Friday, May 31, 2019


Last month I purchased two books that I probably won't read.

Of course, I might read them. The chances are about 30% to 40% that I will.

These were books I bought at author's events. Both of the authors are friends of mine, but they don't really write in genres that I think I can learn from.

I just don't have the time to read everything that I get. I couldn't if I tried -- there are just too many books our there. 

Also, once I became a working author, I had even less time to read. I can see it in my journals. I used to read a book a week. Not a remarkable rate, but it worked for me, especially since I read newspapers and magazines as well. (Most of that's on the internet, now.)

Once I started to get published, I struggled to read half as much. A month in which I finish two books is good, now.

So: here I am, buying books from friends, just to be supportive.

What do I expect in return? A book, of course. And an inscription. Not just an autograph. I don't give a damn about autographs. I want at least one meaningful sentence that indicates that this author knows me.

Let's take the female author first. When she entered the room, she immediately came over to me and gave me a big hug. She asked about my health and commented on how we haven't seen each other for two years. She kept speaking to me until the organizer came over to tell her where to set up.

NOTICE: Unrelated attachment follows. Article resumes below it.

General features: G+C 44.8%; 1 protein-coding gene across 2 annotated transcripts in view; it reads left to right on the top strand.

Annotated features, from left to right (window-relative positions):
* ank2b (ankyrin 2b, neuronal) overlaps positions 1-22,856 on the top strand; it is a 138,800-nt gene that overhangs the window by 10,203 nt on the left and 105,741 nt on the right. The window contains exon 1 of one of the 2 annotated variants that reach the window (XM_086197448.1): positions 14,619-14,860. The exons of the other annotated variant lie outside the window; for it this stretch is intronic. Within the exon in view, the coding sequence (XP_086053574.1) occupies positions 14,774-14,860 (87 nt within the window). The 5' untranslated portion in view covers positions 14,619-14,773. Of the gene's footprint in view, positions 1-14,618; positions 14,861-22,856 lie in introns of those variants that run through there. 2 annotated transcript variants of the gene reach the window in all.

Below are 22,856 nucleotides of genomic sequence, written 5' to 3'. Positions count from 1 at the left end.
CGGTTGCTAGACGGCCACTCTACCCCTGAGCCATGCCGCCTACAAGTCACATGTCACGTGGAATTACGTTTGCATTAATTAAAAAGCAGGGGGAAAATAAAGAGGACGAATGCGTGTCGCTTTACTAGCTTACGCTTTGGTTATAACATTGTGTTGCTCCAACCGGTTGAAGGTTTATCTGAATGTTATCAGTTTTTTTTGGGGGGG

Later, I went over to buy a copy of her latest book. I hoped for a personalized inscription, so I waited until no one else was waiting to buy a copy. She asked if I wanted my copy signed, and I said "yes -- and make it out to me."

Which she did. She signed it "To Tony," followed by a one-word hashtag, and her autograph!

I didn't complain...but I was not impressed. She greeted me earlier with a hug, and now I don't even get a salutation?

Two weeks later, I bought a book from a male friend. He did not hug me. (I don't think he's a hugger. Neither am I.) But did seem glad to see me. 

I'd been thinking about how to procure a personalized message. I decided that the easiest was was to make it a condition of the sale. (Again, I waited until there were no other buyers in line. It wouldn't be fair to ask an author to risk losing a sale just to spend extra time writing a message. Nor did I want to give others the idea that they could demand a personalized message. That would be a nightmare at a busy signing: fifty buyers all demanding individual messages!)

I told the author: "Hey, I'd like to buy a copy of your book. But I used to have 3,000 books at home, and they were a burden just to dust, let alone store. So I got rid of them. Now, I read almost everything on Kindle. The only paper books I keep are the ones the author has put a message in -- a message to me. So I'll buy a copy if you sign it and write something personal. I don't care if you write that you hate me and think I'm a pretentious snob. Can do?"

He did. Problem solved. (He didn't write that I was a pretentious snob. He was very complimentary.)

One other note: when I do a book signing myself, I also add the date. I figure the buyer can brag, "Hey, see the date? This was just before the author died. He was walking in the park with a Nutter Butter in his pocket, and he got attacked by squirrels. They nibbled him to death! It was on the internet, so it must be true."